The Healing of Our Planet

Each month, we post a series of blogs around a common topic. This month, MaryAnn McKibben Dana is curating a series on the Sarasota Statement, which we unveiled a year ago and continue to promote for use in our congregations and communities, along with the accompanying study guide. You will hear from a variety of voices and contexts throughout March, reacting to phrases in the statement, and sharing ways it is being used. How have you used the Sarasota Statement? What is your reaction to these phrases? We invite you to join the conversation on Facebook and Twitter

Editor’s note: In this blog post, abby reflects on the end of Part III of the Sarasota Statement, which reads, ” We work for the healing of our planet from the wounds our own carelessness inflicts.”

by abby mohaupt

I am running next to the ocean; this is the place I call home. While I divide my time between so many places because of God’s call on my life, it is this bend in the path that reminds me who I am. Running here, as the waves lap against the rocks, I remember what the coastline looked like when we first moved here. Four years ago, it was further out…. We could climb down the rocks and into the surf, letting the waves kiss our toes. Our first Thanksgiving by the ocean, the county brought in big rocks to stop the erosion from the king tides. The ocean has been rising; the place I call home is slowly disappearing.

So here, when I look at the sky with its purple and pink and green in the sunset, I fall in love again with this little part of the planet that is groaning.

We work for the healing of our planet

I can hear the leaves crunch under my feet as I wander through the arboretum. I’m picking up the litter the undergrads have left behind. I catch my breath when I see the upturned roots of the tree that fell last spring; I forget what it’s like to watch a tree return to the ground. Ashes to ashes, topsoil to topsoil. This is a death that is part of life. I pick up more litter. This is a death that is not natural but part of a life we have created for ourselves. These are left behind clues of consumerism that will not decay. I listen to the birds call to each other, wondering what they tell each other about us.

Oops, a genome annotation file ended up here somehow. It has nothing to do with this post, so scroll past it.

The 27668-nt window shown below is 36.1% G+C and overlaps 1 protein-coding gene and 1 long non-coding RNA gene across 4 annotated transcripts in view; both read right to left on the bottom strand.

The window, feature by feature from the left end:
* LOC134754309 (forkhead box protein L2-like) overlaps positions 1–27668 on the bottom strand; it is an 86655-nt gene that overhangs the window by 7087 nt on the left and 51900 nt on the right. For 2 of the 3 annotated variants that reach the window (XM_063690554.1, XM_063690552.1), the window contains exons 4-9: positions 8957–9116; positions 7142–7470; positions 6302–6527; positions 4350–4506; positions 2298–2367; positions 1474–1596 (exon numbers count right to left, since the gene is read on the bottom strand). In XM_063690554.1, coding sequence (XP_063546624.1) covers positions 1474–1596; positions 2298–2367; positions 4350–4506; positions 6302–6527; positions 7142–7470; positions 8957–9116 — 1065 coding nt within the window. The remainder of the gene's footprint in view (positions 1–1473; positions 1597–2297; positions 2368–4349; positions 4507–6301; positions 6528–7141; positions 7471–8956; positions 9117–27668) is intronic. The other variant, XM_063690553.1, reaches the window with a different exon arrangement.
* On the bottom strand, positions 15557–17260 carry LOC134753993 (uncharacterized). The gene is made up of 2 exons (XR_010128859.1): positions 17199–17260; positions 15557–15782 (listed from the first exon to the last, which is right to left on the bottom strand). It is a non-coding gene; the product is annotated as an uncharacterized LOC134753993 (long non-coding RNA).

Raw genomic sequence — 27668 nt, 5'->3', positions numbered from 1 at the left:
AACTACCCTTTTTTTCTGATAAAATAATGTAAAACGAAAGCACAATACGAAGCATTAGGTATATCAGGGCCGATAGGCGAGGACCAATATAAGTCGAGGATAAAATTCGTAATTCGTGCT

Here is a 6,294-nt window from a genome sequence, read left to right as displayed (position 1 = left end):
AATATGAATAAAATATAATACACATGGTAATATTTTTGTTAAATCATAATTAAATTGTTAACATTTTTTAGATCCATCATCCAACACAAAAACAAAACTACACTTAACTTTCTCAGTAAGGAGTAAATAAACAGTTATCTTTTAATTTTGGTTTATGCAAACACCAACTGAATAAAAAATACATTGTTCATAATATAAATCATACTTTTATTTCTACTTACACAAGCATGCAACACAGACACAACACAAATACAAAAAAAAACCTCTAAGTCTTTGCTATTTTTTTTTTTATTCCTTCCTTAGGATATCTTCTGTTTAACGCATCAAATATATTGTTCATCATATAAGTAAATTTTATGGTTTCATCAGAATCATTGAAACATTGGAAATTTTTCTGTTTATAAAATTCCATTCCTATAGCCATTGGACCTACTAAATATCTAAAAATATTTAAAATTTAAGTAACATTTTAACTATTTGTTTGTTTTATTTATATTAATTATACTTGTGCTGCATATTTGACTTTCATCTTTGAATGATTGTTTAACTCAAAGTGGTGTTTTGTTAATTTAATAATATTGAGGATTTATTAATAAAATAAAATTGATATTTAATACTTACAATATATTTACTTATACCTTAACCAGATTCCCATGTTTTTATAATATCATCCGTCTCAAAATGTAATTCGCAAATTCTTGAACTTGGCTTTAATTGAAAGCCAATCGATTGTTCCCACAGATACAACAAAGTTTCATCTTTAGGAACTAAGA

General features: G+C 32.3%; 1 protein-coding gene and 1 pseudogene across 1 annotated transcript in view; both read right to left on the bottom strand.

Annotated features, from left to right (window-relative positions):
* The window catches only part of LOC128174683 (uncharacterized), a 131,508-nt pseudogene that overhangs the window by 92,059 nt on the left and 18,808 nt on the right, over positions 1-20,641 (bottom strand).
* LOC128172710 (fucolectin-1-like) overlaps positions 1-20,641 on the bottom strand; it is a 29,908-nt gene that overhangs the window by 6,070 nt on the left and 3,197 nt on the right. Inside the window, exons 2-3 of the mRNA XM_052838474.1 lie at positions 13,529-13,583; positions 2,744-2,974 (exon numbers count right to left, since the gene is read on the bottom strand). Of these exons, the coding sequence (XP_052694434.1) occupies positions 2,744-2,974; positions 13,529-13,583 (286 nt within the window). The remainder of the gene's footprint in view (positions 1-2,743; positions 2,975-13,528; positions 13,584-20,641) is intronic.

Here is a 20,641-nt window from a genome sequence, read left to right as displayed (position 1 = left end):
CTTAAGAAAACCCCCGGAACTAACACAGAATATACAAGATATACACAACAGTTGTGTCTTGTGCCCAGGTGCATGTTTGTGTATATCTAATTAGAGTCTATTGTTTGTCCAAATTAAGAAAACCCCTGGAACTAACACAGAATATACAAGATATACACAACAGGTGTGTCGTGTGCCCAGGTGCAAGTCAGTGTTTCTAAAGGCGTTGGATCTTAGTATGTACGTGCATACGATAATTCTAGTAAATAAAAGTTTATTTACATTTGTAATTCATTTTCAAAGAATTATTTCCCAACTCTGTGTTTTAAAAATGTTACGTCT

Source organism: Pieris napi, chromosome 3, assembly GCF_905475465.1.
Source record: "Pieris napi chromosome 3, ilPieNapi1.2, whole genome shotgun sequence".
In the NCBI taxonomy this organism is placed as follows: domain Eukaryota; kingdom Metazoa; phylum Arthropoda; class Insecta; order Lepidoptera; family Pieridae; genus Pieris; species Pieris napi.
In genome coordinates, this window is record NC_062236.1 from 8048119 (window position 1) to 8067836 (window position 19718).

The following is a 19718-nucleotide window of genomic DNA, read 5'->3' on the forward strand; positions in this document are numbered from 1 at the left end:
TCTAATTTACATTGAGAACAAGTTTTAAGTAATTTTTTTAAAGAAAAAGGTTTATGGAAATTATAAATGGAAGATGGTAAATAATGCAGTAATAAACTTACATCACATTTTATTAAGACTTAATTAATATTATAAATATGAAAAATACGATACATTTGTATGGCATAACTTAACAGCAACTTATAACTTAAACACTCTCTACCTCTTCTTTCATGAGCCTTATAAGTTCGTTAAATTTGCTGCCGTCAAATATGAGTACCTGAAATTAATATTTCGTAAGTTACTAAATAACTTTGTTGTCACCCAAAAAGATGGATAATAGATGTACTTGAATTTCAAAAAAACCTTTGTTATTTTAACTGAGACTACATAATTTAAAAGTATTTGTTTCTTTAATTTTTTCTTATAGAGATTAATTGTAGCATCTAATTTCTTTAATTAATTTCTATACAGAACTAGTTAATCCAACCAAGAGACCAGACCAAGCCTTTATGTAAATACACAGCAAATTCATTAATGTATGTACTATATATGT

And here, when I look at the branches that are just beginning to bud into spring, I fall in love again with this little part of the planet that is groaning.

We work for the healing of our planet

I am on my third conference call for the day, and this time I push my niece in her stroller as I listen to my co-organizer imagine a world without climate change. We are writing an overture, arguing for the moral mandate to divest from fossil fuels. My niece wakes from her sleep and stares at me; I make faces at her to make her smile as we walk down the path back to her house. My mic is on mute because the wind keeps blowing. So, I listen and pray.

Then here, when I look into my niece’s face as she begins to smile, I fall in love again with this little part of the planet that is groaning.

We work for the healing of our planet

I do not know how to love God’s good creation. I know only that in the beginning God breathed everything into being and loved it — all of it. I know only that our first call has been to love creation with our whole selves — with our hearts and souls and minds and strength. I know only that we must do all we can in all the ways we can to love creation with our liturgy, ritual, buildings, and wallets.

So, here I am, looking out onto the whole big lovely world, falling in love with it and letting my heart break for the groaning of this little planet.

We work for the healing of our planet


abby mohaupt is a minister member of San Francisco Presbytery, a PhD student in New Jersey, and a native of Northern Illinois. She is the moderator of Fossil Free PCUSA, a member of the Presbyterian Hunger Program Advisory Committee, and co-editor of Presbyterians for Earth Care’s “EARTH.” abby is a long distance runner, multi-media artist, and deep lover of Jesus and all creation.